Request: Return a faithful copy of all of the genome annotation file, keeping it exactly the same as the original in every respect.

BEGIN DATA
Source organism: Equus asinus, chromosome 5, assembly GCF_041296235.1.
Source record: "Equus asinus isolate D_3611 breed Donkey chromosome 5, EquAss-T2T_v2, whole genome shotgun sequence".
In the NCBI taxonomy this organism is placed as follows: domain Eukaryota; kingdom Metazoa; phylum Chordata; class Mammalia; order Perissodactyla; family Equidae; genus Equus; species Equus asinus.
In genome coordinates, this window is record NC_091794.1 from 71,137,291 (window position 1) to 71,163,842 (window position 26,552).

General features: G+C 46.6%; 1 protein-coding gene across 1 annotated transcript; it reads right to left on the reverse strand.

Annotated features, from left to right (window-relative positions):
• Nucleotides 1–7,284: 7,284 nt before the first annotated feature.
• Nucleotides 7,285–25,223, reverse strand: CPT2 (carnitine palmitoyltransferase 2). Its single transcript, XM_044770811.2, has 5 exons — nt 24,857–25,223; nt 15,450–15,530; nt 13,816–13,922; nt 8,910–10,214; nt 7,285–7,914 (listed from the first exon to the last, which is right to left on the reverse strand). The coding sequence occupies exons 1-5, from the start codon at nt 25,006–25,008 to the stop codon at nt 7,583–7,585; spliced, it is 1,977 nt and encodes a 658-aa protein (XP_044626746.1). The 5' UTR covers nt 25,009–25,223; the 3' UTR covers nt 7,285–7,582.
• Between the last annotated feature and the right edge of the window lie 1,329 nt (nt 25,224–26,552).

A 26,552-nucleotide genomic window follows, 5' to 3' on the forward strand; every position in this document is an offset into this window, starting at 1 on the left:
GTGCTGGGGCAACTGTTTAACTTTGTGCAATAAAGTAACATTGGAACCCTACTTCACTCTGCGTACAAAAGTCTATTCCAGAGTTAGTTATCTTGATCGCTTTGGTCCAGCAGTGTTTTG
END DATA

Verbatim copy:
Source organism: Equus asinus, chromosome 5, assembly GCF_041296235.1.
Source record: "Equus asinus isolate D_3611 breed Donkey chromosome 5, EquAss-T2T_v2, whole genome shotgun sequence".
In the NCBI taxonomy this organism is placed as follows: domain Eukaryota; kingdom Metazoa; phylum Chordata; class Mammalia; order Perissodactyla; family Equidae; genus Equus; species Equus asinus.
In genome coordinates, this window is record NC_091794.1 from 71,137,291 (window position 1) to 71,163,842 (window position 26,552).

General features: G+C 46.6%; 1 protein-coding gene across 1 annotated transcript; it reads right to left on the reverse strand.

Annotated features, from left to right (window-relative positions):
• Nucleotides 1–7,284: 7,284 nt before the first annotated feature.
• Nucleotides 7,285–25,223, reverse strand: CPT2 (carnitine palmitoyltransferase 2). Its single transcript, XM_044770811.2, has 5 exons — nt 24,857–25,223; nt 15,450–15,530; nt 13,816–13,922; nt 8,910–10,214; nt 7,285–7,914 (listed from the first exon to the last, which is right to left on the reverse strand). The coding sequence occupies exons 1-5, from the start codon at nt 25,006–25,008 to the stop codon at nt 7,583–7,585; spliced, it is 1,977 nt and encodes a 658-aa protein (XP_044626746.1). The 5' UTR covers nt 25,009–25,223; the 3' UTR covers nt 7,285–7,582.
• Between the last annotated feature and the right edge of the window lie 1,329 nt (nt 25,224–26,552).

A 26,552-nucleotide genomic window follows, 5' to 3' on the forward strand; every position in this document is an offset into this window, starting at 1 on the left:
GTGCTGGGGCAACTGTTTAACTTTGTGCAATAAAGTAACATTGGAACCCTACTTCACTCTGCGTACAAAAGTCTATTCCAGAGTTAGTTATCTTGATCGCTTTGGTCCAGCAGTGTTTTG